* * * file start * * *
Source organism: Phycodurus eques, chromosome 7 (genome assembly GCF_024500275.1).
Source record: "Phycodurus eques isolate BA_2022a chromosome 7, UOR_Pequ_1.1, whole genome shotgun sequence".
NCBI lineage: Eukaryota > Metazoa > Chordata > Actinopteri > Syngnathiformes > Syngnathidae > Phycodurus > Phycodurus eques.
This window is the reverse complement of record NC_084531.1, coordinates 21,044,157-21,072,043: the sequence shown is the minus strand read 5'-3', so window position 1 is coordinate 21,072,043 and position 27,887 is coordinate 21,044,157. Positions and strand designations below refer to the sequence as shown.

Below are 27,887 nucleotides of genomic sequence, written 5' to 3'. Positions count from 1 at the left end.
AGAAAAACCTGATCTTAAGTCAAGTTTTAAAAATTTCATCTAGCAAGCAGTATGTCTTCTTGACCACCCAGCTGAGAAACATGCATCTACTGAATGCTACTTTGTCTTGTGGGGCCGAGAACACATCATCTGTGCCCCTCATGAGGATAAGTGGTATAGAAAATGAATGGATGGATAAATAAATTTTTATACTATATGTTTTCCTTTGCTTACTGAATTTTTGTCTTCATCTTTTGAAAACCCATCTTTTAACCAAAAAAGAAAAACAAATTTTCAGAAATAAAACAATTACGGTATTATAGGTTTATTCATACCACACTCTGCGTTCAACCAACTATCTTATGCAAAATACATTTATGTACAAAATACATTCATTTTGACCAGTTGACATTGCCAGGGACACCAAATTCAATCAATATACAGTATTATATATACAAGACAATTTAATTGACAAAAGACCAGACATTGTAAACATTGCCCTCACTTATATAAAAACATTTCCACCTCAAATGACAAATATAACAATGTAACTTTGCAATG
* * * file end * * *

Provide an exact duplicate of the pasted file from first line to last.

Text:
Source organism: Phycodurus eques, chromosome 7 (genome assembly GCF_024500275.1).
Source record: "Phycodurus eques isolate BA_2022a chromosome 7, UOR_Pequ_1.1, whole genome shotgun sequence".
NCBI lineage: Eukaryota > Metazoa > Chordata > Actinopteri > Syngnathiformes > Syngnathidae > Phycodurus > Phycodurus eques.
This window is the reverse complement of record NC_084531.1, coordinates 21,044,157-21,072,043: the sequence shown is the minus strand read 5'-3', so window position 1 is coordinate 21,072,043 and position 27,887 is coordinate 21,044,157. Positions and strand designations below refer to the sequence as shown.

Below are 27,887 nucleotides of genomic sequence, written 5' to 3'. Positions count from 1 at the left end.
AGAAAAACCTGATCTTAAGTCAAGTTTTAAAAATTTCATCTAGCAAGCAGTATGTCTTCTTGACCACCCAGCTGAGAAACATGCATCTACTGAATGCTACTTTGTCTTGTGGGGCCGAGAACACATCATCTGTGCCCCTCATGAGGATAAGTGGTATAGAAAATGAATGGATGGATAAATAAATTTTTATACTATATGTTTTCCTTTGCTTACTGAATTTTTGTCTTCATCTTTTGAAAACCCATCTTTTAACCAAAAAAGAAAAACAAATTTTCAGAAATAAAACAATTACGGTATTATAGGTTTATTCATACCACACTCTGCGTTCAACCAACTATCTTATGCAAAATACATTTATGTACAAAATACATTCATTTTGACCAGTTGACATTGCCAGGGACACCAAATTCAATCAATATACAGTATTATATATACAAGACAATTTAATTGACAAAAGACCAGACATTGTAAACATTGCCCTCACTTATATAAAAACATTTCCACCTCAAATGACAAATATAACAATGTAACTTTGCAATG